Do you see my grandmother in the photo above? Yes, that’s her — the luminous orange/yellow tree there, standing out among the crowd.
Over the weekend, my mother’s family gathered in beautiful Rochester, NY for a mix of sunshine and clouds, a birthday and a funeral, some laughter and some tears. And as families do, each in their own way, we celebrated her life not only by gathering and by holding a ceremony in her honor, but by extending ceremony, of sorts, throughout the weekend — in the way of collaborative meals, walks in nature, lit candles, silly games, old photo albums, musical chairs around the dinner table, and a multi-night sleepover. To gather this way, as family members whose own lives are edging their way along the lifeline — with new pregnancy announcements, great-grandchildren entering grade school, imminent retirements, and birthdays some of us never thought we’d reach — is just so precious. Because that’s what we do as family: we reach milestones, and we grow up.
I held the distinct honor of presiding at the memorial. As is often the case when someone reaches a ripe enough age as 95 to pass on, memorial services can be quite small. And so it was with us, gathered there in the chapel of the assisted-living home where my grandmother spent her final few years — it was, in fact, just us…just family. These opportunities only come along once or twice in one’s lifetime, if you are lucky.
The ceremony itself was, for me, wonderful. We sang songs and lit candles and shared in the intimacy of many good details of a long, good life. Being in the somewhat unique position of having over a month’s lead time to prepare, I was able to conduct brief interviews with every member of the family beforehand — Betty’s daughters, their spouses, us grandkids, the grandkids’ spouses — and infuse the eulogy with not only a substantial amount of detail but also a few quotes from everyone present. I even had a recorded history written by my grandfather (Betty’s husband who passed away about 10 years ago) to draw from, bringing the words I prepared an aliveness and a blend of perspectives that was a true honor to put together.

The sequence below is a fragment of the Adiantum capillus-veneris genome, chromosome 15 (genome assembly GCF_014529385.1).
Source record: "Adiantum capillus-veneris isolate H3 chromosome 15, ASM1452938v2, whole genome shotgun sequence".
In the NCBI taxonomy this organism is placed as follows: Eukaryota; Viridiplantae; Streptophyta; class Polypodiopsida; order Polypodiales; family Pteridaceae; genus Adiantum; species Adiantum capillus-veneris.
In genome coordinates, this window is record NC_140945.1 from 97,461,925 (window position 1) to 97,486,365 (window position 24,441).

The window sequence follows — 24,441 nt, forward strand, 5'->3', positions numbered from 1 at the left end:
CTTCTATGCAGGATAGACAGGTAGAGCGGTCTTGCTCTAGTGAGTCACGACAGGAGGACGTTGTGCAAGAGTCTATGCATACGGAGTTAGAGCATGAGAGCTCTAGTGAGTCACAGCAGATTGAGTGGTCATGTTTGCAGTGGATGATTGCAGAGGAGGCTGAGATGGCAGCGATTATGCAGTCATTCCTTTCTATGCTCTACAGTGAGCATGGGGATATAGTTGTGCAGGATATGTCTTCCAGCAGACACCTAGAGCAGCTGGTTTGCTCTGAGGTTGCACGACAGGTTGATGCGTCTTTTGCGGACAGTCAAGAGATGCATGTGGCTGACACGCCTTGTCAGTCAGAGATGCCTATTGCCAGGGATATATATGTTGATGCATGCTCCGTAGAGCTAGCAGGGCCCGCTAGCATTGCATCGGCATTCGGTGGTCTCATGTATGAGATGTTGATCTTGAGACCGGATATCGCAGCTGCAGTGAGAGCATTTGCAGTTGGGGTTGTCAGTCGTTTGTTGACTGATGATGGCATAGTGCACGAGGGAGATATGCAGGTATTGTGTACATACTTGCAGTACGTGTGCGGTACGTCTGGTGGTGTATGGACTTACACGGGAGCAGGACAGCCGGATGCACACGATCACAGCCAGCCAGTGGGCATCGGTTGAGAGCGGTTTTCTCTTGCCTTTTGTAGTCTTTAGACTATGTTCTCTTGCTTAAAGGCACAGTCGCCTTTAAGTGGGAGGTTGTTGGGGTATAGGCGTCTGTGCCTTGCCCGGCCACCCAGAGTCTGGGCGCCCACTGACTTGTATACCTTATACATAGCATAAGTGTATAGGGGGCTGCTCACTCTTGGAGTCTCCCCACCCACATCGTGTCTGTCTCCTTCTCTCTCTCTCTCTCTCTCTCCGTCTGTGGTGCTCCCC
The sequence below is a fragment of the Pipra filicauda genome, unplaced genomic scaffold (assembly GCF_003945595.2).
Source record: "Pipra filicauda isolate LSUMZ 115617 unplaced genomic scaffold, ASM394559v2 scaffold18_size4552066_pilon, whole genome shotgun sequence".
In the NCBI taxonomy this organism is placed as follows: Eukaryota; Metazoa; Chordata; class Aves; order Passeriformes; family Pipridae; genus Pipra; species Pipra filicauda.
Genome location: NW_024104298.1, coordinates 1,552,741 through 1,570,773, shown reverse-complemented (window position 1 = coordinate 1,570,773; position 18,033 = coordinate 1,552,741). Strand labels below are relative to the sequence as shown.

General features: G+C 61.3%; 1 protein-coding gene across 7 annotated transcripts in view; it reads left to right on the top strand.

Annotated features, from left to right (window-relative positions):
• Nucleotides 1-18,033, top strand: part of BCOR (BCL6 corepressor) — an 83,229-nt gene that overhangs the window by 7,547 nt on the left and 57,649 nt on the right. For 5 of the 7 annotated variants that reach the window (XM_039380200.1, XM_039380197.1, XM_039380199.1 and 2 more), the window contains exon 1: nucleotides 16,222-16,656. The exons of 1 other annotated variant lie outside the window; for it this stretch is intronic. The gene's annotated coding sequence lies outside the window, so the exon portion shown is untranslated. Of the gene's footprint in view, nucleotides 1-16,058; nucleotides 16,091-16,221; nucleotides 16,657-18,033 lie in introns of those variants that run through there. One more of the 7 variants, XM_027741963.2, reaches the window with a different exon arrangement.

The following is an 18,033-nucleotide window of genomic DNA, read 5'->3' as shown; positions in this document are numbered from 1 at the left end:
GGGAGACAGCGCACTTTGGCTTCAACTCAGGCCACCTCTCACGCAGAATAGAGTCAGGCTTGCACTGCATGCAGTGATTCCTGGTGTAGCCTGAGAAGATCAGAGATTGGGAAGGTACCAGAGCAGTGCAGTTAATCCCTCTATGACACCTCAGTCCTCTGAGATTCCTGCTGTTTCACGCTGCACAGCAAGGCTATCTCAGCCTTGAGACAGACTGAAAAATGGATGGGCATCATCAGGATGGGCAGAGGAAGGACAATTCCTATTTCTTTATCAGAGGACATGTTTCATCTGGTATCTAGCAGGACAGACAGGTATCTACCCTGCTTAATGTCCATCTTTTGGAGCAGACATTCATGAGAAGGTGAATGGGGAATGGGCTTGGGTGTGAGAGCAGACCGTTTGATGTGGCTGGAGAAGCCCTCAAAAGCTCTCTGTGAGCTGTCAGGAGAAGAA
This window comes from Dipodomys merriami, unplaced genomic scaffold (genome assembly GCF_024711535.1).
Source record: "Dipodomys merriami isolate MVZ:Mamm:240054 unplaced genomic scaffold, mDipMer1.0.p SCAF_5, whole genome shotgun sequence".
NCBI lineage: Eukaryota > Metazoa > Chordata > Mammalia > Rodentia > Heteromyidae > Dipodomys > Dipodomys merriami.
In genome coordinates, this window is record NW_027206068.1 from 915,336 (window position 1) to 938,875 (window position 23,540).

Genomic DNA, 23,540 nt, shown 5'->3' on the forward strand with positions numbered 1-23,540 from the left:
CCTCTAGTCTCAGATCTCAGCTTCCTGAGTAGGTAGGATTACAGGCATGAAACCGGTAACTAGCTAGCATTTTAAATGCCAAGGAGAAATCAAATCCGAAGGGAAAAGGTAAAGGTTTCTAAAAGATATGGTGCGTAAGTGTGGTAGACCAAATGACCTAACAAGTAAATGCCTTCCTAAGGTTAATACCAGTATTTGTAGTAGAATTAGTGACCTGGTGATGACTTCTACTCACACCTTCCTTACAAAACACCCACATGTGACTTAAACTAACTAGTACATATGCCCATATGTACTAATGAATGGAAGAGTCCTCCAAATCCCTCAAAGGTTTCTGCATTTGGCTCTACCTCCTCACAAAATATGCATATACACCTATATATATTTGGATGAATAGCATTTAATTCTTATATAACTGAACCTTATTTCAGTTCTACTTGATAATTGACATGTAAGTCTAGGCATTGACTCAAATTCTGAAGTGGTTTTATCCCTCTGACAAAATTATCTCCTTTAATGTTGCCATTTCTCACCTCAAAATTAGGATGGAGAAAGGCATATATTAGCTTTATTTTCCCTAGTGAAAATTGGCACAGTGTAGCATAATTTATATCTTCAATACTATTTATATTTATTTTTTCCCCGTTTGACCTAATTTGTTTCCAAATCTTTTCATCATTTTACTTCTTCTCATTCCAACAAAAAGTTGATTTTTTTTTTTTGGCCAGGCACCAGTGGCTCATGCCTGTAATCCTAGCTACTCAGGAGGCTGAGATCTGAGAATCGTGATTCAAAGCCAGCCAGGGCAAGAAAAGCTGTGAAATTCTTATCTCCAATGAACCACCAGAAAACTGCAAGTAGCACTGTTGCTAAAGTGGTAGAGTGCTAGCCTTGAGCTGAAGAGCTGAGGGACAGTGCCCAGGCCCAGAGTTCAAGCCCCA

And as I sit here today, with a few days (many meals, many conversations, a few long plane rides) between me and the moments we shared in commemoration, some moments still ring out in my memory, flooding me with pride and emotion. I hear the words of one cousin, “As a child I was a happy consumer of Grandma’s pies and chaser of fireflies around her backyard…” and then another, “I’ll never forget seeing Grandma dance at my wedding. I was so amazed that a 90-year-old woman was still able to boogie like she did,” and my heart melts twice over, seeing the different ways one person can touch lives, and also the complex, multi-generational interweaving that only happens in families.
Ceremony — true, honest ceremony of any kind — is always so much more than the sum of its parts, and can touch places in us far deeper than where we thought we’d go. This happens by virtue of true celebration and true mourning, but it happens also by virtue of being with the complexity of what ceremony’s purposes truly are: to pause, to notice, to acknowledge, to feel, and to honor in the company of others. In this way, one woman’s memorial might bring back tears for us about another person’s death, or the heart present at a baby’s welcome blessing, or the poignancy of our own wedding. Our lives are more intertwined than we might realize day to day, and our hearts more tender towards each other and the ways we are the same. This is why we gather, and this is how we keep going.
My dear Grandma, it was an honor, thank you. You can rest now assured that your legacy, indeed, lives on.